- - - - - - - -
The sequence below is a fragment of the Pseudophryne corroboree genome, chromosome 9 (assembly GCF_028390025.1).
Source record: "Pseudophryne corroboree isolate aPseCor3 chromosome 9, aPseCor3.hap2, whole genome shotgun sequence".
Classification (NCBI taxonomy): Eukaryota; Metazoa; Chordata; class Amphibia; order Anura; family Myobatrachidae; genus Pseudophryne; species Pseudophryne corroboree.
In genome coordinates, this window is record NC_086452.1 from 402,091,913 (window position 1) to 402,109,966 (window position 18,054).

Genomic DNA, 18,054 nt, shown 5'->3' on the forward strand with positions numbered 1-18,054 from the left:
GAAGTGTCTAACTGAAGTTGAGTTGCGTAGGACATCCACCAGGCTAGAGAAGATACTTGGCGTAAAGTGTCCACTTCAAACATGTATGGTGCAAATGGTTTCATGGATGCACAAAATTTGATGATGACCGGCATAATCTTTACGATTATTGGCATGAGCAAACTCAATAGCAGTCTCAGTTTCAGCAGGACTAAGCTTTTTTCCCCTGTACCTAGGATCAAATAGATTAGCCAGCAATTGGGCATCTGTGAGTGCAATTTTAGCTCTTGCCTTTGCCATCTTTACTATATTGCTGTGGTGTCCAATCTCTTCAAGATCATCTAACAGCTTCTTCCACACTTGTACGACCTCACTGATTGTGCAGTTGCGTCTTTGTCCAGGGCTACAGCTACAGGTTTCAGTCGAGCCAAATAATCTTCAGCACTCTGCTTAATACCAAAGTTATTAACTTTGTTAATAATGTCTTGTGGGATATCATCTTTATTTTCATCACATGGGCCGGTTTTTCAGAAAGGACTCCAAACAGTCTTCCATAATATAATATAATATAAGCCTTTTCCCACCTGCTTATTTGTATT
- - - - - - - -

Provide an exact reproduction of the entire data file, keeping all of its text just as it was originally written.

The sequence below is a fragment of the Pseudophryne corroboree genome, chromosome 9 (assembly GCF_028390025.1).
Source record: "Pseudophryne corroboree isolate aPseCor3 chromosome 9, aPseCor3.hap2, whole genome shotgun sequence".
Classification (NCBI taxonomy): Eukaryota; Metazoa; Chordata; class Amphibia; order Anura; family Myobatrachidae; genus Pseudophryne; species Pseudophryne corroboree.
In genome coordinates, this window is record NC_086452.1 from 402,091,913 (window position 1) to 402,109,966 (window position 18,054).

Genomic DNA, 18,054 nt, shown 5'->3' on the forward strand with positions numbered 1-18,054 from the left:
GAAGTGTCTAACTGAAGTTGAGTTGCGTAGGACATCCACCAGGCTAGAGAAGATACTTGGCGTAAAGTGTCCACTTCAAACATGTATGGTGCAAATGGTTTCATGGATGCACAAAATTTGATGATGACCGGCATAATCTTTACGATTATTGGCATGAGCAAACTCAATAGCAGTCTCAGTTTCAGCAGGACTAAGCTTTTTTCCCCTGTACCTAGGATCAAATAGATTAGCCAGCAATTGGGCATCTGTGAGTGCAATTTTAGCTCTTGCCTTTGCCATCTTTACTATATTGCTGTGGTGTCCAATCTCTTCAAGATCATCTAACAGCTTCTTCCACACTTGTACGACCTCACTGATTGTGCAGTTGCGTCTTTGTCCAGGGCTACAGCTACAGGTTTCAGTCGAGCCAAATAATCTTCAGCACTCTGCTTAATACCAAAGTTATTAACTTTGTTAATAATGTCTTGTGGGATATCATCTTTATTTTCATCACATGGGCCGGTTTTTCAGAAAGGACTCCAAACAGTCTTCCATAATATAATATAATATAAGCCTTTTCCCACCTGCTTATTTGTATT